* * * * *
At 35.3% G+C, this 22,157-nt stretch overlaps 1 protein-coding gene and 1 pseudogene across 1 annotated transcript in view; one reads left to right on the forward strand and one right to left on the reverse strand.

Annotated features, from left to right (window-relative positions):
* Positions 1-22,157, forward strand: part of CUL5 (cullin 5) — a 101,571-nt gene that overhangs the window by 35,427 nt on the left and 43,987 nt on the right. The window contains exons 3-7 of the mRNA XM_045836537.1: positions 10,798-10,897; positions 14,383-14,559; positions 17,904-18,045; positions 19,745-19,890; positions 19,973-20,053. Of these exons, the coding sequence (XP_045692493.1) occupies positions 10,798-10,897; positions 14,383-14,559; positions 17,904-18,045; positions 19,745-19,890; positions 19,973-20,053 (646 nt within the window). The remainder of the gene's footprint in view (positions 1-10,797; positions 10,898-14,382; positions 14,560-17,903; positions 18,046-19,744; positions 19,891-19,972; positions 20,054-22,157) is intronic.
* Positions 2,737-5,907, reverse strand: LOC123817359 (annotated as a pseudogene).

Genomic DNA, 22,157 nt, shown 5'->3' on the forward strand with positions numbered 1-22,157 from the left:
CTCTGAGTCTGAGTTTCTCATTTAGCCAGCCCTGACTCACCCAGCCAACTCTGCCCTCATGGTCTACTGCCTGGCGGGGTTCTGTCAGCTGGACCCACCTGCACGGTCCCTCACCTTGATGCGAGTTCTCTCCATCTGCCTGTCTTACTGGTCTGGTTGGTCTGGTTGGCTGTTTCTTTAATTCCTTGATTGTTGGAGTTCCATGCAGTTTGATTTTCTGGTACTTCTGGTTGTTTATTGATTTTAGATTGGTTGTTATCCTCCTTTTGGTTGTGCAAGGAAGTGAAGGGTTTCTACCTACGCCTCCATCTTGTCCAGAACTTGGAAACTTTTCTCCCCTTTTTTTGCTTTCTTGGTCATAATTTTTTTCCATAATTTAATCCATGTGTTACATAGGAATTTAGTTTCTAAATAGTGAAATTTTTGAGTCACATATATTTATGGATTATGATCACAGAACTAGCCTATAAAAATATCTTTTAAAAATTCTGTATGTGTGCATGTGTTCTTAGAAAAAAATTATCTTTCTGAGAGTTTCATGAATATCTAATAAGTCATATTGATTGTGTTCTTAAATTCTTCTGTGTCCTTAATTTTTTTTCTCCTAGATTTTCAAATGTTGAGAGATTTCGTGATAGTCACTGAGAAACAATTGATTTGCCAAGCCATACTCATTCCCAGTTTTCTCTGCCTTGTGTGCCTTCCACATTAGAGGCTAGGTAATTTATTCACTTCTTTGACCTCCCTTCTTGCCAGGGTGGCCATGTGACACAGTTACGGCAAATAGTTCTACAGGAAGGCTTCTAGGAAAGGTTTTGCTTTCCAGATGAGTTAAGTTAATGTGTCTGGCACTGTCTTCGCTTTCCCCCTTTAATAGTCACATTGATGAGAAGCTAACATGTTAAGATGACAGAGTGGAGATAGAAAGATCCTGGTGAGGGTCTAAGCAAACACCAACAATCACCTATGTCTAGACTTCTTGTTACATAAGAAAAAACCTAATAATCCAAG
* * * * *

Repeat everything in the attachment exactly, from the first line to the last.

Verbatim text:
At 35.3% G+C, this 22,157-nt stretch overlaps 1 protein-coding gene and 1 pseudogene across 1 annotated transcript in view; one reads left to right on the forward strand and one right to left on the reverse strand.

Annotated features, from left to right (window-relative positions):
* Positions 1-22,157, forward strand: part of CUL5 (cullin 5) — a 101,571-nt gene that overhangs the window by 35,427 nt on the left and 43,987 nt on the right. The window contains exons 3-7 of the mRNA XM_045836537.1: positions 10,798-10,897; positions 14,383-14,559; positions 17,904-18,045; positions 19,745-19,890; positions 19,973-20,053. Of these exons, the coding sequence (XP_045692493.1) occupies positions 10,798-10,897; positions 14,383-14,559; positions 17,904-18,045; positions 19,745-19,890; positions 19,973-20,053 (646 nt within the window). The remainder of the gene's footprint in view (positions 1-10,797; positions 10,898-14,382; positions 14,560-17,903; positions 18,046-19,744; positions 19,891-19,972; positions 20,054-22,157) is intronic.
* Positions 2,737-5,907, reverse strand: LOC123817359 (annotated as a pseudogene).

Genomic DNA, 22,157 nt, shown 5'->3' on the forward strand with positions numbered 1-22,157 from the left:
CTCTGAGTCTGAGTTTCTCATTTAGCCAGCCCTGACTCACCCAGCCAACTCTGCCCTCATGGTCTACTGCCTGGCGGGGTTCTGTCAGCTGGACCCACCTGCACGGTCCCTCACCTTGATGCGAGTTCTCTCCATCTGCCTGTCTTACTGGTCTGGTTGGTCTGGTTGGCTGTTTCTTTAATTCCTTGATTGTTGGAGTTCCATGCAGTTTGATTTTCTGGTACTTCTGGTTGTTTATTGATTTTAGATTGGTTGTTATCCTCCTTTTGGTTGTGCAAGGAAGTGAAGGGTTTCTACCTACGCCTCCATCTTGTCCAGAACTTGGAAACTTTTCTCCCCTTTTTTTGCTTTCTTGGTCATAATTTTTTTCCATAATTTAATCCATGTGTTACATAGGAATTTAGTTTCTAAATAGTGAAATTTTTGAGTCACATATATTTATGGATTATGATCACAGAACTAGCCTATAAAAATATCTTTTAAAAATTCTGTATGTGTGCATGTGTTCTTAGAAAAAAATTATCTTTCTGAGAGTTTCATGAATATCTAATAAGTCATATTGATTGTGTTCTTAAATTCTTCTGTGTCCTTAATTTTTTTTCTCCTAGATTTTCAAATGTTGAGAGATTTCGTGATAGTCACTGAGAAACAATTGATTTGCCAAGCCATACTCATTCCCAGTTTTCTCTGCCTTGTGTGCCTTCCACATTAGAGGCTAGGTAATTTATTCACTTCTTTGACCTCCCTTCTTGCCAGGGTGGCCATGTGACACAGTTACGGCAAATAGTTCTACAGGAAGGCTTCTAGGAAAGGTTTTGCTTTCCAGATGAGTTAAGTTAATGTGTCTGGCACTGTCTTCGCTTTCCCCCTTTAATAGTCACATTGATGAGAAGCTAACATGTTAAGATGACAGAGTGGAGATAGAAAGATCCTGGTGAGGGTCTAAGCAAACACCAACAATCACCTATGTCTAGACTTCTTGTTACATAAGAAAAAACCTAATAATCCAAG